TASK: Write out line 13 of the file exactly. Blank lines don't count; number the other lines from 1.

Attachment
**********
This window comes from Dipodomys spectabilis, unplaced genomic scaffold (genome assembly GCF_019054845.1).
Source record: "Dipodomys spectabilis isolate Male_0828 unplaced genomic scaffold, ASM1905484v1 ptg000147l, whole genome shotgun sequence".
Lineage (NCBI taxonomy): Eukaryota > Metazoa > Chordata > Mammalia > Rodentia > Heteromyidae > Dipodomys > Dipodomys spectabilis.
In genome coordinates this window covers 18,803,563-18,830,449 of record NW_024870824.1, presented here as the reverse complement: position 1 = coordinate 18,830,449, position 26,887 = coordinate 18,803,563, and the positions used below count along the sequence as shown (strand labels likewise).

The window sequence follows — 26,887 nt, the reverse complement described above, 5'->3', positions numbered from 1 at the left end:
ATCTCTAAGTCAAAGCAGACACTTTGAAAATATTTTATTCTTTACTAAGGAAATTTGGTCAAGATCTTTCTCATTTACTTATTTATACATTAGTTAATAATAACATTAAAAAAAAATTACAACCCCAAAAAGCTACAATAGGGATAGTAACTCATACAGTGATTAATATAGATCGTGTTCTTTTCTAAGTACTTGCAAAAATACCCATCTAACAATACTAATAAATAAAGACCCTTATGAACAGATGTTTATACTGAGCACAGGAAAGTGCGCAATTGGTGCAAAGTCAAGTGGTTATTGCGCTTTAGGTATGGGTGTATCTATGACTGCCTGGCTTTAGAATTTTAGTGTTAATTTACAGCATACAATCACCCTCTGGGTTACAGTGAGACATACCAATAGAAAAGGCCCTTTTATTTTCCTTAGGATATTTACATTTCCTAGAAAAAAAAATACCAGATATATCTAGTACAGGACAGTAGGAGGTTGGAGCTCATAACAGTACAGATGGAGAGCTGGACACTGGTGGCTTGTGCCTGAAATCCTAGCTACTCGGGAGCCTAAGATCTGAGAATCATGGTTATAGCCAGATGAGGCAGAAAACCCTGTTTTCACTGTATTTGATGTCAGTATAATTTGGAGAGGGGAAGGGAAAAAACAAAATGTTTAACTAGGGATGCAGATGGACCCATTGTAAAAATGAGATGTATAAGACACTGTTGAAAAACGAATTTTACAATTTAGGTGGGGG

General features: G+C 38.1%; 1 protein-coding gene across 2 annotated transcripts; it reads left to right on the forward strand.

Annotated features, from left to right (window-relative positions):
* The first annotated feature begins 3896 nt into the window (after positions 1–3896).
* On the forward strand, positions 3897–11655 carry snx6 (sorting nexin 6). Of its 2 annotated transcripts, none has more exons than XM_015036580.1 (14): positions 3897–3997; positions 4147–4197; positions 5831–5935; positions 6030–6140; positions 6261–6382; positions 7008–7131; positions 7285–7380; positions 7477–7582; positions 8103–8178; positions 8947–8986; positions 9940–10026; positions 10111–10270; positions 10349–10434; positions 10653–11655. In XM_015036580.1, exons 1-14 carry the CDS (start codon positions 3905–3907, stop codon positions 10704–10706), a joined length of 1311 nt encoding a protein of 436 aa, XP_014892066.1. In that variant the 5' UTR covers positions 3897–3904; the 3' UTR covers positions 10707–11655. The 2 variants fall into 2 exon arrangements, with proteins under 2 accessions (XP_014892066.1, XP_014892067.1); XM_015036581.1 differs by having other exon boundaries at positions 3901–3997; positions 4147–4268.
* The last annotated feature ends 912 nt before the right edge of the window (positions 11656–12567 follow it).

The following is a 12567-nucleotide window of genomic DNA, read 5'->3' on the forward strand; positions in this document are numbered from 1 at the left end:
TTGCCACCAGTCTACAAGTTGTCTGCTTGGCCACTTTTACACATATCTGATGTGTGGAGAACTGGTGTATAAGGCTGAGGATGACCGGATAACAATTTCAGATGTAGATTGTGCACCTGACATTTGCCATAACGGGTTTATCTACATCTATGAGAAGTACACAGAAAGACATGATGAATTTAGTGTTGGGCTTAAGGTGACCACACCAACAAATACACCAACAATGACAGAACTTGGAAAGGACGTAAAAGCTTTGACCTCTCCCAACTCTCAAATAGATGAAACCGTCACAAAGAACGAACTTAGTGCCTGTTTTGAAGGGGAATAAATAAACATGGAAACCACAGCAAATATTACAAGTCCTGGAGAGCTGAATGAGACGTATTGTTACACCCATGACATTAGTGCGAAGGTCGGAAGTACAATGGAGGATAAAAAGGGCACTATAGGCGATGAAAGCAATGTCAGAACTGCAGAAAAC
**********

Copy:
TTGCCACCAGTCTACAAGTTGTCTGCTTGGCCACTTTTACACATATCTGATGTGTGGAGAACTGGTGTATAAGGCTGAGGATGACCGGATAACAATTTCAGATGTAGATTGTGCACCTGACATTTGCCATAACGGGTTTATCTACATCTATGAGAAGTACACAGAAAGACATGATGAATTTAGTGTTGGGCTTAAGGTGACCACACCAACAAATACACCAACAATGACAGAACTTGGAAAGGACGTAAAAGCTTTGACCTCTCCCAACTCTCAAATAGATGAAACCGTCACAAAGAACGAACTTAGTGCCTGTTTTGAAGGGGAATAAATAAACATGGAAACCACAGCAAATATTACAAGTCCTGGAGAGCTGAATGAGACGTATTGTTACACCCATGACATTAGTGCGAAGGTCGGAAGTACAATGGAGGATAAAAAGGGCACTATAGGCGATGAAAGCAATGTCAGAACTGCAGAAAAC